Monthly Archives: February 2008

Threshold Shift

Contents:

‘The Children of Winter’ first appeared in Interzone 163, January 2001

‘Thursday’s Child’ first appeared in Spectrum SF 9, October 2002

‘Ascent of Man’ first appeared in Interzone 167, May 2001

‘Ulla, Ulla’ first appeared in The Mammoth Book of Science Fiction, 2001

‘The Kéthani Inheritance’ first appeared in Spectrum SF 7, November 2001

‘Instructions for Surviving the Destruction of Star-Probe X-11-57′ first appeared in Spectrum SF 6, July 2001

‘Eye of the Beholder’ first appeared in Interzone 119, May 1997

‘The Touch of Angels’ is original to the collection.

‘The Spacetime Pit’ (with Stephen Baxter) first appeared in Interzone 107, May 1996

‘Hunting the Slarque’ first appeared in Interzone 141, March 1999

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Meridian Days… An afterword

First novels are curious, paradoxical creatures. To begin with, they are rarely first novels – that is, they’re not often the first novel the writer has written and submitted for publication. They’re a second novel, or third, or fifth… or, in my case – I’m a slow learner – my twentieth.

I discovered the wonder of books and reading rather late, when I was fifteen. I was living in Melbourne, Australia, and during a boring holiday my mother, perhaps in desperation, thrust a Agatha Christie paperback at me and suggested it might keep me from under her feet for an hour or two.

The book – Cards on the Table – changed my life.

From that moment, I wanted to write detective novels. A few days after finishing book, I began scribbling a whodunit which petered out after a few pages.

But I was hooked.

I read everything Agatha Christie had ever written and then, another epiphanal moment in my reading and writing career, came across two SF books simultaneously: Wells’ War of the Worlds, and Silverberg’s Sundance and other stories. After a diet of safe, cosy, country house murders, these books came as something of a revelation.

I was hooked, again. I rarely read crime after that, but devoured science fiction.

And, of course, tried to write it.

I was somewhat behind the times, sequestered all the way out there in Melbourne. I’d come across those wonderful tacky curiosities, Ace Doubles, in a second-hand bookshop, and thought that I could write novel of this length, 40,000 to 50,000 words.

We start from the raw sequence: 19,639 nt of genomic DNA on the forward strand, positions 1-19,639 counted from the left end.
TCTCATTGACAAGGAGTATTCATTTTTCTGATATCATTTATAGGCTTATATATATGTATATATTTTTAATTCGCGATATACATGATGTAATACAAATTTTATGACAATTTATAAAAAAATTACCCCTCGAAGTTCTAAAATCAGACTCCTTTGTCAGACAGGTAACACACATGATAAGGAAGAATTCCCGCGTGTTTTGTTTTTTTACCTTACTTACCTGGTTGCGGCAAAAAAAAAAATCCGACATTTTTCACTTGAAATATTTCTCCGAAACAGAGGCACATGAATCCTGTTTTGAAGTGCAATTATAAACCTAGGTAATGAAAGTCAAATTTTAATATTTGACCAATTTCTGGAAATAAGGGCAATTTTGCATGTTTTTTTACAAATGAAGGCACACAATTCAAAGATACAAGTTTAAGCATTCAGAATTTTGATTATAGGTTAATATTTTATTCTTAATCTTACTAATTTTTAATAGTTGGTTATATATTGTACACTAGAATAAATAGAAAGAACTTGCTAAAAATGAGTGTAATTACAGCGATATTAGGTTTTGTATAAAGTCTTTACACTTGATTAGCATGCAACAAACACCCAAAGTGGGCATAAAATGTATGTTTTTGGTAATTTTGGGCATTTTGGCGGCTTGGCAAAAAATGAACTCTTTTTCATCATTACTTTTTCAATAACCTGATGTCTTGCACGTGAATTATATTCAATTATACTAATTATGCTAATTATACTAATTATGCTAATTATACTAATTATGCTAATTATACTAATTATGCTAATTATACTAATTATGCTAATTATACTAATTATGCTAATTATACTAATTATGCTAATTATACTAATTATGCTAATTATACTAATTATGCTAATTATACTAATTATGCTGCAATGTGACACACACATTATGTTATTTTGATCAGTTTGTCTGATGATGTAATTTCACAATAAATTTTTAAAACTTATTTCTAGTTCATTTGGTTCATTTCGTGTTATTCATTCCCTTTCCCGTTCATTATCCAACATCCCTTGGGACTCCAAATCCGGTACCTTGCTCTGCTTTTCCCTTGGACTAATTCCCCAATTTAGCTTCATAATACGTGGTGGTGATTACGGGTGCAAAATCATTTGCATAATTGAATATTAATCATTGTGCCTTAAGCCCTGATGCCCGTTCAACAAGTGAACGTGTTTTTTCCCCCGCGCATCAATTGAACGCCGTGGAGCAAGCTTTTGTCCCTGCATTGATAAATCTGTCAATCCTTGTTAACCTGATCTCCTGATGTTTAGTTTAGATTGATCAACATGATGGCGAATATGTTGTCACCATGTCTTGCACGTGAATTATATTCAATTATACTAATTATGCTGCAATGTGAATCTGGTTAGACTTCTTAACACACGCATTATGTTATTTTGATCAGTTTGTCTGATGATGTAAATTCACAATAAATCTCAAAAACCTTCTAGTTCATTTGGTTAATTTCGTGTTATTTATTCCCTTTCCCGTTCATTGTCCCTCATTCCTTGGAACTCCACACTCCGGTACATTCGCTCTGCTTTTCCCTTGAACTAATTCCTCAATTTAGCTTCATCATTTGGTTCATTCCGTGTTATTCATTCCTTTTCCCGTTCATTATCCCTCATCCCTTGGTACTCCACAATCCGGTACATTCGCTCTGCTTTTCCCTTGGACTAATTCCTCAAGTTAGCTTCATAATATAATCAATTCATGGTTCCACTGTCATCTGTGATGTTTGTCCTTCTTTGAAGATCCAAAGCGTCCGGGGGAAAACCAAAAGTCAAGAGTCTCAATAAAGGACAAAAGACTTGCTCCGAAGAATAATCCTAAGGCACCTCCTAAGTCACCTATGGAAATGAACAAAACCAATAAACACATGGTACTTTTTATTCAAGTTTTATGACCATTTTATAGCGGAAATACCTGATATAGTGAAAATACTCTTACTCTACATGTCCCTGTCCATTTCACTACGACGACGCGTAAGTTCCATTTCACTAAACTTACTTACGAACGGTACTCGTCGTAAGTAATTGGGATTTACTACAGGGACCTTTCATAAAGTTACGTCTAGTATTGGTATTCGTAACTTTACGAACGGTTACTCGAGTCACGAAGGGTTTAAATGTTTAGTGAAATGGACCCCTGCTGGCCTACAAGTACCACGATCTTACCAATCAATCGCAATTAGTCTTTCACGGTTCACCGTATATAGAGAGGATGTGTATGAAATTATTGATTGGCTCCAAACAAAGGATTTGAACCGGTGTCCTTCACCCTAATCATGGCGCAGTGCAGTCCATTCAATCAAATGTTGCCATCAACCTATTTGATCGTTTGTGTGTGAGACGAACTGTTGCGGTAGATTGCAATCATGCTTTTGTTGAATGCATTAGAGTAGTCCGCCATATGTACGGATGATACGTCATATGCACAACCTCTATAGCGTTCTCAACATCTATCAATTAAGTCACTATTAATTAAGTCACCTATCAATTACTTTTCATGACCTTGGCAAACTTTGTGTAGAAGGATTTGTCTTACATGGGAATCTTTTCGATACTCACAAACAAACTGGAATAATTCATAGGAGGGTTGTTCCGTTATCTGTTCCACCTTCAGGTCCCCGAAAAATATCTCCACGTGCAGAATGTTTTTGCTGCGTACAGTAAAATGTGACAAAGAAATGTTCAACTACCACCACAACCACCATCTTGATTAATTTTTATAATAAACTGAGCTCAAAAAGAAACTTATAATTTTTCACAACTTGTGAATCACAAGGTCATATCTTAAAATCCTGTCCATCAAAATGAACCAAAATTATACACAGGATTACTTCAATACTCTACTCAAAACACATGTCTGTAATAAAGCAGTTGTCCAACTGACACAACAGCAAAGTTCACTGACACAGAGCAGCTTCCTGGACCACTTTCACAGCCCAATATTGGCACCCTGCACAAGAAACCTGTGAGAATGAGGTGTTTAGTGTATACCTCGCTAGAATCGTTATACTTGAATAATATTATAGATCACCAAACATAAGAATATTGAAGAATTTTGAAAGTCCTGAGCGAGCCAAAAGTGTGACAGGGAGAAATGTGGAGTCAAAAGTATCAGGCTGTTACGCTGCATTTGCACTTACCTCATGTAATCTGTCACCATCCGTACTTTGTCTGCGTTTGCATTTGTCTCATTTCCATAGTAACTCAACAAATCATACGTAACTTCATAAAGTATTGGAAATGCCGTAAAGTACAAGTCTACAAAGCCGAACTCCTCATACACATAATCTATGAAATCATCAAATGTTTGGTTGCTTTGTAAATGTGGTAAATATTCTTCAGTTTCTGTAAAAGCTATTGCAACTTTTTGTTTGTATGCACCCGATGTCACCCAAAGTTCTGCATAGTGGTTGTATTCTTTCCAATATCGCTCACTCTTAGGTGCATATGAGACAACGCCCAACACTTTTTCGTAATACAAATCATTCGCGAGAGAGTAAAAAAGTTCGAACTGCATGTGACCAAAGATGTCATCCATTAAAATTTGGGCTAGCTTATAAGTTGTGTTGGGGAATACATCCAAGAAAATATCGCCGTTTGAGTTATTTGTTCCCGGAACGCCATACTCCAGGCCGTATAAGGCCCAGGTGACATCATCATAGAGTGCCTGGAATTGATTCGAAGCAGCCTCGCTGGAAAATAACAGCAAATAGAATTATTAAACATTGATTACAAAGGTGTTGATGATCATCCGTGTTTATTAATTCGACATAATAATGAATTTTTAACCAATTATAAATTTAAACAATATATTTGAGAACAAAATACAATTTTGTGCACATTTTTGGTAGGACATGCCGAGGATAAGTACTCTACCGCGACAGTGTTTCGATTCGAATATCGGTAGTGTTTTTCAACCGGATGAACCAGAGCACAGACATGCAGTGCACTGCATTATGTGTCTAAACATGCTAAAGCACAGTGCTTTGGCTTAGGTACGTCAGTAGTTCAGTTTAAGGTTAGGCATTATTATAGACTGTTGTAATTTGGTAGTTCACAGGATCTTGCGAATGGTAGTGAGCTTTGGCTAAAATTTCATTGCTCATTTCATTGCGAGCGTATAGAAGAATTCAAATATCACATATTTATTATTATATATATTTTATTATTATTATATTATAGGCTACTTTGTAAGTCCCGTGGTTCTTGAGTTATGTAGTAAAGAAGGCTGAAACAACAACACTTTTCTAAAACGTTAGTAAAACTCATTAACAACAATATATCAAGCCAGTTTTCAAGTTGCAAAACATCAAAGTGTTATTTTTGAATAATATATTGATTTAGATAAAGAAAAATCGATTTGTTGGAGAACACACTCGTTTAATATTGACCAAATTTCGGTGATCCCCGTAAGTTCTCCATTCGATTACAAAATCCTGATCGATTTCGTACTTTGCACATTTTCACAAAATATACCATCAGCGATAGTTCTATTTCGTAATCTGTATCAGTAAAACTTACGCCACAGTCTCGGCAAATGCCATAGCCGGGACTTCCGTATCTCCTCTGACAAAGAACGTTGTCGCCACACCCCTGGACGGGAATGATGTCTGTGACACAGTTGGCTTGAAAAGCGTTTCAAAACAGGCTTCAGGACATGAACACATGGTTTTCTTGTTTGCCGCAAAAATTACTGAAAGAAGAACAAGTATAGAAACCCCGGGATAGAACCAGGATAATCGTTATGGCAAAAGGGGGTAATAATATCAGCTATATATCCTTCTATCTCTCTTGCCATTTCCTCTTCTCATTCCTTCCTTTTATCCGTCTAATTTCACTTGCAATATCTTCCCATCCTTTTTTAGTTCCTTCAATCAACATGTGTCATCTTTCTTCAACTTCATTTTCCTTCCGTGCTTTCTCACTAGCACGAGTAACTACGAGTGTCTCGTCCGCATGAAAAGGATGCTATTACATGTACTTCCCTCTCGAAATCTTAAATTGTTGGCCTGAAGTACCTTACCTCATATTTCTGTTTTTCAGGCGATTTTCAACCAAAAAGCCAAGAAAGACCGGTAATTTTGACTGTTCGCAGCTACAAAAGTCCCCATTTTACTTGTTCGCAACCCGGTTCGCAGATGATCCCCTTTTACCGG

So I embarked on novel after bad novel, all SF adventure, all very short – dreaming of the day I would see my name on the garish, squat cover of an Ace Double. This was in the mid-seventies, and I had no idea that the Doubles were no more, that the editors, Wollheim and Carr, had moved on. I blithely wrote novel after novel, interplanetary intrigue, alien invasion, time travel, colony novels…

I continued scribbling SF after my family and I moved back to England in ‘78, novels just as badly-written and under-realised, but longer now, having discovered that Ace Doubles were no more. I was working full-time in a trouser factory and writing at nights and weekends. According to my files, in 1981 I wrote two novels, twenty-two stories and a children’s play (Noel’s Ark, published by Holt, Rinehart and Winston in 1982, and edited by Christopher Burgess, who was to become a great friend and mentor over the coming years); in ‘82 three novels, a dozen shorts, and a children’s play. I was churning out the stuff, and it wasn’t good.

In 1984 I decided to take a year off – from both working and writing – and travel around India. The decision, and the experience of immersing myself in that strange, wonderful, alien country, was instrumental in my becoming, at last, a published writer.

I returned to England in late ‘84 and began writing SF stories with Eastern themes, some of them set in India, informed by what I’d learned of people, and of myself, while I’d been travelling.

The stories began selling. Interzone took two in 1886, and published them the following year – “Krash-Bangg Joe and the Pineal-Zen Equation” and “The Girl Who Died for Art and Lived”. I sold another tale to a smaller magazine, and a couple of stories a year later to anthologies. In ‘89 an agent contacted me and asked if I’d written a novel, and if so could he represent me. I refrained from boasting that I’d turned out a trunkfull of terrible SF adventures. I trawled through the old mss and found nothing I was remotely happy with, and so instead bundled together a dozen short stories I felt did come up to standard, and wrote to him that I was busy writing my first novel.

By some miracle, he sold the collection. Martin Fletcher at Pan Macmillan bought The Time-Lapsed Man and other stories, and it came out as a paperback original in 1990.

All I had to do then was write a publishable novel.

And now it’s admission time.

I’m not a novelist.

That is, as a form, novels don’t come easily and willingly to me. At heart I’m a short story writer. I love the form, find infinitely fascinating the depth and variety of stories told within what might seem the limited remit of a few pages. I read them voraciously and write them constantly. They’re a labour of love.

Novels, on the other hand, while I admire them by other hands, I find a labour of Sisyphus to write.

So the thought of having to follow up my first collection with a novel good enough to be published filled me with trepidation.

I decided that it had to be short, and handle themes and concerns I’d written about before, and be set on a suitably bizarre colony planet, and be written in the first person, and be filled with sadness and regret and guilt, and have a bit of love in it, and feature artists…